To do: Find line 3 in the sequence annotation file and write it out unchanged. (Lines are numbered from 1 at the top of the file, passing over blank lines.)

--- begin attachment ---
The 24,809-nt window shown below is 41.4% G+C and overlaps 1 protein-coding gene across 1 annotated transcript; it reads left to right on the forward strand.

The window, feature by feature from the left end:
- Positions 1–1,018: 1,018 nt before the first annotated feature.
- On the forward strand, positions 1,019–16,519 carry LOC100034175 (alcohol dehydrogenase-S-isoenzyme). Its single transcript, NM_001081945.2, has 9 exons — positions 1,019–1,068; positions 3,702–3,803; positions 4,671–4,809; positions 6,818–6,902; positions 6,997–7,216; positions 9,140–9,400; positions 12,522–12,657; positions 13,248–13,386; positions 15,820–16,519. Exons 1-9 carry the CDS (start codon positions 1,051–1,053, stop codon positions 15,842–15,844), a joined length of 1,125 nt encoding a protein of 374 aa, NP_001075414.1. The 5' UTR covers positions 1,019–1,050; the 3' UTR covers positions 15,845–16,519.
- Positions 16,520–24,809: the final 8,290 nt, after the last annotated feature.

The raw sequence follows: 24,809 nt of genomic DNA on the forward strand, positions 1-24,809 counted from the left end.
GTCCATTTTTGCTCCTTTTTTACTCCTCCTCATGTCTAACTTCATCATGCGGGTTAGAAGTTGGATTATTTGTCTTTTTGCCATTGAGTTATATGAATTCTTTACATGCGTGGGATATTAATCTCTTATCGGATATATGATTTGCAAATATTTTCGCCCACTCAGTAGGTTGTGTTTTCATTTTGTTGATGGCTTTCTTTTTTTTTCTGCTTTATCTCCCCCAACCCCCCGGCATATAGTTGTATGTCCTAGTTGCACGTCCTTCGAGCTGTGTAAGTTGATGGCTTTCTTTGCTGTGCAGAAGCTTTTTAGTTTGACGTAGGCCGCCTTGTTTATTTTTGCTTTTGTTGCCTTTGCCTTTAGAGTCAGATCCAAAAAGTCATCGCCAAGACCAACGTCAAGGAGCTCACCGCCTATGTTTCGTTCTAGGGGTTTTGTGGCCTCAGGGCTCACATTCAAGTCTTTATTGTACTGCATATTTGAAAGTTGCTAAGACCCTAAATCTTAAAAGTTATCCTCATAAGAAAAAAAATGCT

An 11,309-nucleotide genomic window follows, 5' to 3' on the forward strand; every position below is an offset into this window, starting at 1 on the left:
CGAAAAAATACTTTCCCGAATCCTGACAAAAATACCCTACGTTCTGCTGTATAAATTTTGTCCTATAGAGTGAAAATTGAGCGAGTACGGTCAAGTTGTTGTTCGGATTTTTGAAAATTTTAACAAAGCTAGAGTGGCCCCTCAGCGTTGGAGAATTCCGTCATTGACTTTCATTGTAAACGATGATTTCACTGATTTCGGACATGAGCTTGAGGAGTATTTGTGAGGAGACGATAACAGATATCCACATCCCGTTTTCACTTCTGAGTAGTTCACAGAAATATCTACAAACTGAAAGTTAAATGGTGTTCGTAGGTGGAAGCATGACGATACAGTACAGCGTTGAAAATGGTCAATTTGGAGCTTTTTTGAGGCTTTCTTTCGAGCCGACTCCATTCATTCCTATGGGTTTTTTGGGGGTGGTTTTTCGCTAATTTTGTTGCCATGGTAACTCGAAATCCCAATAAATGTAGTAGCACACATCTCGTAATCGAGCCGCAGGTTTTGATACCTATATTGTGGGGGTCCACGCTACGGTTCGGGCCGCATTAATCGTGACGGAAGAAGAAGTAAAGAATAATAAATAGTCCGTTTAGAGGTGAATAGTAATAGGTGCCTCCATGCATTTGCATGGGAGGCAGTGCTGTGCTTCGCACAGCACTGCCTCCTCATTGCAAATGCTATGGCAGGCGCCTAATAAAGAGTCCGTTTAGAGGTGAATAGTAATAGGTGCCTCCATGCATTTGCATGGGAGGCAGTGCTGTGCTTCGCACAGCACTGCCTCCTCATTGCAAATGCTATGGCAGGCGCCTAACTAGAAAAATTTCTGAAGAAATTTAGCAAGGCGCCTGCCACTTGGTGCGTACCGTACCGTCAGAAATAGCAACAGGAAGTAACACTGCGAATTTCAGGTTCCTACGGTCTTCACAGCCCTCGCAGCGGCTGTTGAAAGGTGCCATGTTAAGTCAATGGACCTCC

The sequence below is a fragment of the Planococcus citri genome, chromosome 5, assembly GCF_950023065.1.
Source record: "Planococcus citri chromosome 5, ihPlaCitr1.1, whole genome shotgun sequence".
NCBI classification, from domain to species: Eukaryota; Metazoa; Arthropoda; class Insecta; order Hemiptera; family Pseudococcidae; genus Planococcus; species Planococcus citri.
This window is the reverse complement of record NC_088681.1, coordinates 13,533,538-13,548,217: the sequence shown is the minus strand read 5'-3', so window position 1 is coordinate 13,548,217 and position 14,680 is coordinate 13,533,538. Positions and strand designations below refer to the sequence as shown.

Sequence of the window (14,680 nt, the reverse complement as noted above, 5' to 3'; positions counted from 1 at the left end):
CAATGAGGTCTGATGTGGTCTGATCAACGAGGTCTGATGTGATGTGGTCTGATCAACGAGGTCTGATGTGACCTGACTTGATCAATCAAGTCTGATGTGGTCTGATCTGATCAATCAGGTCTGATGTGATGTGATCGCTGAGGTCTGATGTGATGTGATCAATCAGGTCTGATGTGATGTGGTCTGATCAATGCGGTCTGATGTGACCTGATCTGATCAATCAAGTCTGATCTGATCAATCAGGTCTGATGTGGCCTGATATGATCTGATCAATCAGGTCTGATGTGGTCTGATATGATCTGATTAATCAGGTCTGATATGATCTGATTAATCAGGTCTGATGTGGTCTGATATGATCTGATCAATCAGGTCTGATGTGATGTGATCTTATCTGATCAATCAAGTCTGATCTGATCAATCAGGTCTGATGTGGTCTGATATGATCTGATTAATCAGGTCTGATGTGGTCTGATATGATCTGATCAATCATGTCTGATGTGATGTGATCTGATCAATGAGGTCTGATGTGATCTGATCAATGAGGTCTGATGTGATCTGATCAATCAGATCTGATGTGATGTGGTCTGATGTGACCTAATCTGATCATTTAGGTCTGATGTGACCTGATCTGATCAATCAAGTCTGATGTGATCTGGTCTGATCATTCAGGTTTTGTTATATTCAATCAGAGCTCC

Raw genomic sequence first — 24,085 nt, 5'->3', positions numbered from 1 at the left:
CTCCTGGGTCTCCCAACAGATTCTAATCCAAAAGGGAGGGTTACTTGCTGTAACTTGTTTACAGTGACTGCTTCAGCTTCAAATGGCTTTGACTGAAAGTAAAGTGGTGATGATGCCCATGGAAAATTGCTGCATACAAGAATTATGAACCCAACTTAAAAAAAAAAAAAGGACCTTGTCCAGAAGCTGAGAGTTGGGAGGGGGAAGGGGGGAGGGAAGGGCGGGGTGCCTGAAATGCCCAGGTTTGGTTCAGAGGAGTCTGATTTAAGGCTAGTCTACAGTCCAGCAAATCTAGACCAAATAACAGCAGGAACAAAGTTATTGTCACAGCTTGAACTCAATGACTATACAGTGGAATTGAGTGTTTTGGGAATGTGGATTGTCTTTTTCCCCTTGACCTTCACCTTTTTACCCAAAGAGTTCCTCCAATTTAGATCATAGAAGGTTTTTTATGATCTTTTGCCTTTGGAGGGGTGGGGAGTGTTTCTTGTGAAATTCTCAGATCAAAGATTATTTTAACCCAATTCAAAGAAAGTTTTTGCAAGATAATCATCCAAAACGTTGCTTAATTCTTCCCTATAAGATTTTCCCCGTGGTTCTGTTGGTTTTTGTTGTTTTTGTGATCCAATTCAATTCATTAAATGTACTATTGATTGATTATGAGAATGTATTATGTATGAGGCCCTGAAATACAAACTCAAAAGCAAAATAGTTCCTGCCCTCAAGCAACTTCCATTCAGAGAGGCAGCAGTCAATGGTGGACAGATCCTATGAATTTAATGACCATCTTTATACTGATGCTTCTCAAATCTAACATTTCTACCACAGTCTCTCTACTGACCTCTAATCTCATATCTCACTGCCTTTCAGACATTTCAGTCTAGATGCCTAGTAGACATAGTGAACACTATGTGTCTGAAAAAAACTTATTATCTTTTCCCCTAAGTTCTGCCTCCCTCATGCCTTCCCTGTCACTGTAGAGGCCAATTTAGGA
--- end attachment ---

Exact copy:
- Positions 1–1,018: 1,018 nt before the first annotated feature.